Coleonyx elegans GRAY, 1845
Can you confirm these amateur observations of Coleonyx elegans?
|Higher Taxa||Eublepharidae, Gekkota, Sauria, Squamata (lizards: geckos)|
|Subspecies||Coleonyx elegans nemoralis KLAUBER 1945|
Coleonyx elegans elegans GRAY 1845
|Common Names||E: Yucatan Banded Gecko|
G: Mexikanischer Krallengecko, Gebänderter Yukatan-Gecko
|Synonym||Coleonyx elegans GRAY 1845: 162|
Gymnodactylus scapularis DUMÉRIL & DUMÉRIL 1851
Coleonyx coleonyx DUMÉRIL 1856
Coleonyx elegans — BOULENGER 1885: 235
Coleonyx elegans — GAIGE 1936
Coleonyx elegans — KLUGE 1993
Coleonyx elegans — RÖSLER 1995: 62
Coleonyx elegans — KÖHLER 2000: 47
Coleonyx elegans — SEUFER et al. 2005
Coleonyx elegans — MATA-SILVA et al. 2015
Coleonyx elegans nemoralis KLAUBER 1945
Coleonyx elegans nemoralis — WERMUTH 1965: 18
Coleonyx elegans nemoralis — RÖSLER 2000: 63
Coleonyx elegans nemoralis — CASTRO-FRANCO & BUSTOS-ZAGAL 2003
Coleonyx elegans nemoralis — MONTALBÁN et al. 2012
|Distribution||Mexico (Yucatan, Campeche, Jalisco, San Luis Potosí, Puebla, Nayarit, Michoacán), Guatemala, Belize, El Salvador|
elegans: S Mexico (Veracruz, Oaxaca, Tabasco, Yucatan, Chiapas, Quintana Roo), south to N Guatemala. Type locality: Belize, British H onduras.
nemoralis: SW Mexico (Colima, Michoacán, Guerrero, Morelos). Type locality: Hacienda Paso del rio, Cólima, Mexico.
|Types||Holotype: BMNH 19184.108.40.206|
Holotype: FMNH 100010 (was: EHT-HMS No. 10509); Hobart M. Smith collector. [nemoralis]
|Diagnosis||DEFINITION (genus): Small to medium-sized (56 to 96 mm snout-vent) eublepharine gekkonid lizards with uniform granular dorsal scales, or with granular scales and a few longitudinal rows of enlarged tubercles. The terminal digital scales are laterally compressed, consisting of two shell-like lateral scales and one pointed dorsal scale, not entirely enclosing the claw. The subdigital lamellae are uniform, imbricate, and form a single row. Ventral scales are fIat and imbricate, and the gular scales are uniform in size or only slightly enlarged adjacent to the mental. Femoral pores are absent, but males have preanal pores. Eyelids are present, and the pupil is vertically elliptical.|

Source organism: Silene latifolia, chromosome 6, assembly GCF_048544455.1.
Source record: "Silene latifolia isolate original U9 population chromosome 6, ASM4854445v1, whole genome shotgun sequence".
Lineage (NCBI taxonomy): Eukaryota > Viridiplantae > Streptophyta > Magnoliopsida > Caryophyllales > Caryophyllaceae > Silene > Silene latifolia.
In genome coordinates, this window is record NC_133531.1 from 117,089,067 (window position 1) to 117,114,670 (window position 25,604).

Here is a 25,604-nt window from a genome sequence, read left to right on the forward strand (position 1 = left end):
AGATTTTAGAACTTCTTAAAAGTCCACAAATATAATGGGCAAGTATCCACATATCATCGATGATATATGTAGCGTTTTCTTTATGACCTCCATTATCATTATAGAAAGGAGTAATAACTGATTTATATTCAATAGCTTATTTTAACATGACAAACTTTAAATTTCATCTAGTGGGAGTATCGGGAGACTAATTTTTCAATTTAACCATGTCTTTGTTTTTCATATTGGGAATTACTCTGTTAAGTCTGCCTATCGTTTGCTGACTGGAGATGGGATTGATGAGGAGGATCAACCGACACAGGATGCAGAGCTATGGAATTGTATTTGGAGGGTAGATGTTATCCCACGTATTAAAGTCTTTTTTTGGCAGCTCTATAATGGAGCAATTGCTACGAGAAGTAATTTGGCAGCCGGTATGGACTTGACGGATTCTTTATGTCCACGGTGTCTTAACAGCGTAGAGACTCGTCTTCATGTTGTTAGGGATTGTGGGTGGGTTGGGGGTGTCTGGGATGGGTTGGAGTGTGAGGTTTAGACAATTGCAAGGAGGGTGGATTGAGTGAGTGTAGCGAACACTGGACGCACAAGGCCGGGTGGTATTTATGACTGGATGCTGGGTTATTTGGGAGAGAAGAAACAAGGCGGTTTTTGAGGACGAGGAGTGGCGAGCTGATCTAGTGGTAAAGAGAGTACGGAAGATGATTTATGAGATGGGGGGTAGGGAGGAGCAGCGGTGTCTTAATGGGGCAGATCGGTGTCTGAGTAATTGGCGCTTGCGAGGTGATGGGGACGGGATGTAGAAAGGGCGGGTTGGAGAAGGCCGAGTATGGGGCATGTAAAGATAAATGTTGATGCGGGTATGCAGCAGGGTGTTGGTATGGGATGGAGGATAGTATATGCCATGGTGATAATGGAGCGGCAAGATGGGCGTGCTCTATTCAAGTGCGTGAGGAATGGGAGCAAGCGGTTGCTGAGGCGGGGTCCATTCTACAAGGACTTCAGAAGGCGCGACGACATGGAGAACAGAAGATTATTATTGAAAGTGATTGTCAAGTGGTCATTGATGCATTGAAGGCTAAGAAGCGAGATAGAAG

Premaxillary teeth number 11-14, maxillary teeth 22-37, and mandibular teeth 22-44. The nasal bones are paired, frontal and parietal bones are single, the squamosals are small, and the tabular absent. There is an anterodorsal projection on the prefrontal. The stapes is perforated for passage of the stapedial artery. There are 13 to 18 ossicles in the scleral ring. The clavicles are dilated and perforate, and the interclavicle is cruciform. There are 5-6 cervical, 3 sternal, 1-3 mesosternal, and 10-13 interthoracolumbar ribs; 25-26 presacral, 2-3 sacral, and 4-5 pygal vertebrae. There are no calcified endolymphatic sacs. Paired cloacal bones are present in males. (Dixon 1970)
Diagnosis. Coleonyx elegans differs from brevis, fasciatus, and variegatus and its subspecies, in having tubercular scales scattered profusely among the smaller granules of the dorsum. From mitratus it differs in having langer scales sheathing the claws, and in the possession of a more triangular mental and first infralabials. The postnasal depression is more evident in elegans than in mitratus. Elegans elegans differs from e. nemoralis in having the upper prenasals more ccmplete!y in contact, and in the greater profusion of the dorsal and lateral tubercles [from KLAUBER 1945: 191].
|Comment||Distribution: Has been reported for Honduras. Not listed for Honduras by KÖHLER (2000). Not listed for Honduras by WILSON & MCCRANIE (2002).|
Type species: Coleonyx elegans GRAY 1845 is the type species of the genus Coleonyx GRAY 1845.
Species groups: The five species of Coleonyx (described by 1970) form two distinct groups based on size and squamation. Coleonyx elegans, C. mitratus, and C. reticulatus are large species, with enlarged tubercles scattered among the dorsal granules; C. brevis and C. variegatus are small, uniformly granular species (Klauber, 1945; Davis and Dixon, 1958).
|Etymology||The generic name was derived from the Greek words koleos, meaning “sheath”, and onyx, meaning "nail, talon, or claw," in reference to the sheathed claws of this genus.|
The species is named after the Latin adjective elegans, meaning "choice elegant, tasteful”, in reference to the beautiful color pattern (Lemos-Espinal & Dixon 2013).
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